How to Regift a Present

Received a present that you don't particularly like? While Kate Spade says that re-gifting is one of the most delicate etiquette topics around, re-gifting is occurring all around the world to pass on those unwanted, not liked, and unneeded gifts that can't be returned to the store.[1] While some view re-gifting with abhorrence, others see this as the acceptable manner for ensuring that at least someone ends up with the gift they really want! Here are some suggestions for re-gifting successfully.


  1. Image titled Regift a Present Step 1
    Decide which gifts you cannot use or do not like. While your dislike of a gift might be an immediate reaction on receiving a gift, sometimes it's a good idea to give yourself a little time to see if can grow on you or not. If not, then it's possibly a candidate for re-gifting. Common reasons for not wanting a gift include not liking it, not fitting into clothing items, not being able to use an item (for example, earrings when your ears are not pierced), receiving a nice enough item but in a color that doesn't suit you or your decor, something that you consider doesn't meet with your values (for example, a leather belt when you're a vegan), and so forth.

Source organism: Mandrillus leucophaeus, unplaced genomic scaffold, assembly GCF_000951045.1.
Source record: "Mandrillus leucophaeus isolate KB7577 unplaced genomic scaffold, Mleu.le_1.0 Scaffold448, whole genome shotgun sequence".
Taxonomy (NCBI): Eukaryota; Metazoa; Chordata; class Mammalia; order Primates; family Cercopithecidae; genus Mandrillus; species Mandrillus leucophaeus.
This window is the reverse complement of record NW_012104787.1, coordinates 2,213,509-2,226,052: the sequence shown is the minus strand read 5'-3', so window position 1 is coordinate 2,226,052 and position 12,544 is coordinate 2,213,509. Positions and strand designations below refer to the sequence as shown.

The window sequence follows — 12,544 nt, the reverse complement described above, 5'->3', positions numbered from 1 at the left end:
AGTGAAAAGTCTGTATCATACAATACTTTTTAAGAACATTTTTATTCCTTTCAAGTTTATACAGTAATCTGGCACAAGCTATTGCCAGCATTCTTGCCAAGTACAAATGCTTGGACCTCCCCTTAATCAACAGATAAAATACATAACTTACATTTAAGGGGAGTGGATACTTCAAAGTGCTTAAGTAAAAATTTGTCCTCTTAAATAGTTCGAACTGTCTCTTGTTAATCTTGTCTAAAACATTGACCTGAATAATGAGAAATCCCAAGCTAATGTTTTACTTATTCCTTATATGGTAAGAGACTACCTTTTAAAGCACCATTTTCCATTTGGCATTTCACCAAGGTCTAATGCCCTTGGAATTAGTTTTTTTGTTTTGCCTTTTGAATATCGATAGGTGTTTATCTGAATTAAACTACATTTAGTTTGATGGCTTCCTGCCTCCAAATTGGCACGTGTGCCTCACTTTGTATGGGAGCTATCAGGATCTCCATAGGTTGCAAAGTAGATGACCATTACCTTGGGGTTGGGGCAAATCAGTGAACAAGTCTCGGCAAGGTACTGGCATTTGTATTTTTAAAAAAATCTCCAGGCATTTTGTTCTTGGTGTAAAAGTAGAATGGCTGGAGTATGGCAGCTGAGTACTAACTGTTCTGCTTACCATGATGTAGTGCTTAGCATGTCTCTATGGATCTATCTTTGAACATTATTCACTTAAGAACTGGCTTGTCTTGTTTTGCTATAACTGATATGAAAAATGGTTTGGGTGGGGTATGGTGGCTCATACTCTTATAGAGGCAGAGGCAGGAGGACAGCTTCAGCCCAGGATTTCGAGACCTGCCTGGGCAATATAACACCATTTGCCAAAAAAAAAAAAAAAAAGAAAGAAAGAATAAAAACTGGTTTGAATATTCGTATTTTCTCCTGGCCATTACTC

2. Image titled Regift a Present Step 2
    Consider the potential for re-gifting. Re-gifting should not be used in all cases and some of the times when re-gifting is not appropriate include when the giver will call often and notice the lack of the gift, when the gift is not something you'd give to someone else in your circle of friends and acquaintances, or when the gift has clearly had a lot of time invested in it and it really is the "thought that counts". Keep in mind the feelings of the original gift-giver;[2] this doesn't mean you have to wear or use the item, just have it on hand to show occasionally until enough time passes safely for you to send it to charity or the back of the closet. And be super careful when re-gifting tech or similar items that date or go out of stock after a season; the gift recipient might try to return it to the store or need to get it fixed, only to discover it has long been superseded. Items may be suitable for re-gifting when: